How You Can Use Tops – Beet, Carrot and Onion

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Spring and summer brings fresh greens, more than just lettuce and chicories…

At the market you’ll usually find new season root crops with tops attached. And most of those tops are edible… yet only in season can you get them so fresh from the farm. It’s time to discover their beauty and utility.


The Utility of Green Onions

These are at their very best in season, spring and summer in this area. You’ll want to keep these guys cool, wrapped in a plastic bag or in your crisper in the fridge. They like it just above 0 Celsius. Stored like this they hold freshness a week to 10 days.

Green onions with larger bulbs go great on the barbecue, but don’t forget about the tops! Slice them thin and use them in place of chives at half volume… toss them in salads, add to omelettes and stir fries.

You can also use the white parts like regular dry onions.

They’re a bit milder in flavour. Chop them up to drizzle over hot dog on a bun or slice thin for topping burgers.


The Beauty of Beet Greens

These amazing tops come in a variety of colours – purple, red, pink, light green and even green streaked with white. Cut them into short pieces to add a little extra colour to stir fries and casseroles.

You can even use the more tender tops of young baby beets to add interest and nutritional content to salads.

As for nutritional value, the tops are actually more nutrient rich than the bulbous roots. They’re a very good source of iron with just 1 cup providing 15% of the recommended daily allowance. While rich in magnesium they also contain numerous phytonutrients that give them their wonderful colours, unique flavour and as well support good health and immunity.

When shopping for beets with greens, look for good colour, rather than pale limp leaves. Opt for plants that have not been sprayed with pesticides, to avoid possible contamination. Older beets often have larger root bulbs, but not always. Check for rougher skin around the top and remains of stems that have died off, at the base of the greens. The older plants will have tougher stems, but leaves and roots are just as useful.

Once you get the beets home, remove the tops from the roots so your roots stay firm longer. Put the unwashed greens in a separate plastic bag and gently press the air out of it before placing it in your refrigerator.

When your ready to use the greens be sure to wash and pat them dry before you begin.

Here are a few ideas to get started using those greens.

Simple Ways to Prepare Beet Tops

  • Chop them up, even the stems in inch long pieces, and sautee them with onions and bacon
  • Add them to soup or stew
  • Cut the leaves into smaller pieces, sautee lightly and then add them to omelettes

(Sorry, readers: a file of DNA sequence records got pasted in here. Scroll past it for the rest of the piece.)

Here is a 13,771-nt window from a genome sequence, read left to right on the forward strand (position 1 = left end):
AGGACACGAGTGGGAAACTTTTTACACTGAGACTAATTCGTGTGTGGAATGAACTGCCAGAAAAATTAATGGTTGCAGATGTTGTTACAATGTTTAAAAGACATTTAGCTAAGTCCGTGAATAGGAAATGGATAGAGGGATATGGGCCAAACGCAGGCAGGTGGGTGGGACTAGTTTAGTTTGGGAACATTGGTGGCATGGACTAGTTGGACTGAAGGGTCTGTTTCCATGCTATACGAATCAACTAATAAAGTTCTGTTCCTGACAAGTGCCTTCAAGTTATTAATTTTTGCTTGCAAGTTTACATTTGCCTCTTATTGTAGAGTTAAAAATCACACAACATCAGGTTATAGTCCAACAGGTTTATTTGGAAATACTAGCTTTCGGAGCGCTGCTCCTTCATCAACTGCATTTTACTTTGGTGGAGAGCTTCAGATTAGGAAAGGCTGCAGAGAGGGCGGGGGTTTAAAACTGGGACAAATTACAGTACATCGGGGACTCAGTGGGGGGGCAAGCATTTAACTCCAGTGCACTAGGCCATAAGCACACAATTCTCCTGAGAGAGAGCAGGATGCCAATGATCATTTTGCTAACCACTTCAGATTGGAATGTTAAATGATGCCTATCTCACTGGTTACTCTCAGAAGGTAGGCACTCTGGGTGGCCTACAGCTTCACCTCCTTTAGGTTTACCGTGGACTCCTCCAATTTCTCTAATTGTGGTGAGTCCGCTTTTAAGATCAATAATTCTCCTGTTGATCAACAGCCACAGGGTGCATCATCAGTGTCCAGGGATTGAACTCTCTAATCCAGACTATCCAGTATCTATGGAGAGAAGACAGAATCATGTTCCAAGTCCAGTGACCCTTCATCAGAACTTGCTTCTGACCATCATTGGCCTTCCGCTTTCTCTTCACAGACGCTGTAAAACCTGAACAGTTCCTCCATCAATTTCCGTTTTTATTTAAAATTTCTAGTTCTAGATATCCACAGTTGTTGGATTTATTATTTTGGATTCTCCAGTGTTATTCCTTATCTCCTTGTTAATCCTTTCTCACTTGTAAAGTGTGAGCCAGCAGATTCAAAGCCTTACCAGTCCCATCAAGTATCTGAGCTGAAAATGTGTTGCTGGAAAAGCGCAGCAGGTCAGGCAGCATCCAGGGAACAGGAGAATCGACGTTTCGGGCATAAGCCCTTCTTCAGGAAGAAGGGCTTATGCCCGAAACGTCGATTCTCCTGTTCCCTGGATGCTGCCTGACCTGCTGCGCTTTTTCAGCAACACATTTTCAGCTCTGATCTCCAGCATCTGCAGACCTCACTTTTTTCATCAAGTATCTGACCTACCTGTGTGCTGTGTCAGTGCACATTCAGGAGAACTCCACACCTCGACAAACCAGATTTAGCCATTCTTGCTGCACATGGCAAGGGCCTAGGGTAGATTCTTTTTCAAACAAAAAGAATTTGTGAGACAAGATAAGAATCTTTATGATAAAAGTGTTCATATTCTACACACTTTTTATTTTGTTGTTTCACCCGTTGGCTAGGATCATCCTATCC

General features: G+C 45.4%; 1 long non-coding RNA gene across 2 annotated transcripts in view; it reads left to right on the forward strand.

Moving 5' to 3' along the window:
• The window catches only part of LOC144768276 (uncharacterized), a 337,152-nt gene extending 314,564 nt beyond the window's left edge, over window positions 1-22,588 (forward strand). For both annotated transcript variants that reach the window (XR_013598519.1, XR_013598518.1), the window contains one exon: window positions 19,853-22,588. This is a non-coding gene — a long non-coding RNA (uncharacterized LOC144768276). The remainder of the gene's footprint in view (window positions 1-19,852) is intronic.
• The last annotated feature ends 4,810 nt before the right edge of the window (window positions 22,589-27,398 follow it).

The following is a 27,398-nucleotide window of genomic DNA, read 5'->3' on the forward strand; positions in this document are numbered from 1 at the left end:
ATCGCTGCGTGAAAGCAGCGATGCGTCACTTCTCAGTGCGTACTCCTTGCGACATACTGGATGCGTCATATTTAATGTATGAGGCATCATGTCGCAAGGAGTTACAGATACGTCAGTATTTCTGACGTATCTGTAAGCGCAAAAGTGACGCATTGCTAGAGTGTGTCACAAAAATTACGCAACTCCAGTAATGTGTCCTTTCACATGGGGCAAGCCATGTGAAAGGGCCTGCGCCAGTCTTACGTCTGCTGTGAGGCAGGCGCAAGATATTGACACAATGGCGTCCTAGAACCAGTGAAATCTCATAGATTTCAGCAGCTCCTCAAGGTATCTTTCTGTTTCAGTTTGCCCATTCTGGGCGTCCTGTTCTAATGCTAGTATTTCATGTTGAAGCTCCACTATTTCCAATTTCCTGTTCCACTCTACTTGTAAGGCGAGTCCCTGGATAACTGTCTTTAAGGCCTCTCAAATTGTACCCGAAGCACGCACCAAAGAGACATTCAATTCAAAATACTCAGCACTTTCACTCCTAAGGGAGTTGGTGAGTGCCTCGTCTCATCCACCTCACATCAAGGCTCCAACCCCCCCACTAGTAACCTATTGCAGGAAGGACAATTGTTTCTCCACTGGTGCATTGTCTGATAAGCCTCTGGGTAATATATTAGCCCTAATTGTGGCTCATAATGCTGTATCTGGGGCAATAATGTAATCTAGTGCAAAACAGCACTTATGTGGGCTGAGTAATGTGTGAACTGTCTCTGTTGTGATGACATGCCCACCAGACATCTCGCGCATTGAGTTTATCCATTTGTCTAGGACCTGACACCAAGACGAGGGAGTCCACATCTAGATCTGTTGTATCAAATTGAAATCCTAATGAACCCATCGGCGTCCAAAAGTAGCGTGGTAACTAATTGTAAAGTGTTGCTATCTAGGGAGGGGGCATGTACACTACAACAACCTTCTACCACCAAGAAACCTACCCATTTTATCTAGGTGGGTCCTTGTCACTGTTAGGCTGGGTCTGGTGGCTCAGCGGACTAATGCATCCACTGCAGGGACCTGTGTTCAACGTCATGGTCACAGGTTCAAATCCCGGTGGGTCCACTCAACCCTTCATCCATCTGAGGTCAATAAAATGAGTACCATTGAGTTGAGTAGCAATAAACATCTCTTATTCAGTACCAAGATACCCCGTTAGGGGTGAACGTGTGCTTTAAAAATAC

• Beet Greens With Bacon


Want More Ideas for Using Beet Greens? Consider this…

Beets and Swiss Chard are from the same family of plants and have similar flavour. If you’ve got a recipe for Swiss Chard, and a bunch of beets on hand, simply substitute the beet greens into the recipe, leaving out any tougher parts of the stems. (Baby beets generally have more tender stems.)

Or if you really like beet greens but not the beet roots themselves, you can skip the beet bunches and just pick up some Swiss Chard… so you won’t feel the need to toss out the parts you don’t like.

What can you do with carrot tops?

Lots, apparently… yet, don’t feel bad, if you never thought of it, neither did I until one of our customers at market asked to buy all of the carrot tops we had stashed into a bin when other customers had asked us to remove them. This person had a use for them…
“What do you do with them?” I asked.
“Oh, I make pesto… and sometimes just add them to soup” came the reply. I’d never thought of that, but since then, we’ve started using those tops too.
Carrots are closely related to parsley, cilantro, fennel and parsnips. The lacy leaves make a lovely garnish to dress up a platter of cheese and crackers or add a special touch to salads.

These tops are very high in vitamin A and potassium, nutrients that support good vision and circulation. In fact, it’s the high level of potassium that gives them a bitter flavour that tends to grow with the age of the plant. It makes young baby carrots the best choice for carrot tops.

Beware, however, carrot tops also contain some unique compounds called porphyrines. These porphyrines activate the pituitary gland to release hormones that stimulate the uterus, so they are best avoided by pregnant women.

Some people are sensitive to alkaloids and nitrates in carrot tops, so they don’t quite agree with everyone. For most of us though, a little is a good thing… just avoid eating them by the bushel.

To avoid the tough stems simply strip the leaves off with your fingers. Then toss the frilly leaves into soups or salads. The tougher stems can be chopped with a food processor or sharp knife and used in making vegetable broth for soup.

For a little extra nutritional boost, try adding a few leaves to your next bowl of chicken noodle soup.

Now don’t forget pesto! Carrot tops make a decent pesto. Make some up. If you don’t use it all right away, you can freeze it for later. Mix it up with pasta, serve it as a dip for crackers or bread, or toss it with cooked white dried beans.

Here’s the link for the Carrot Top Pesto.






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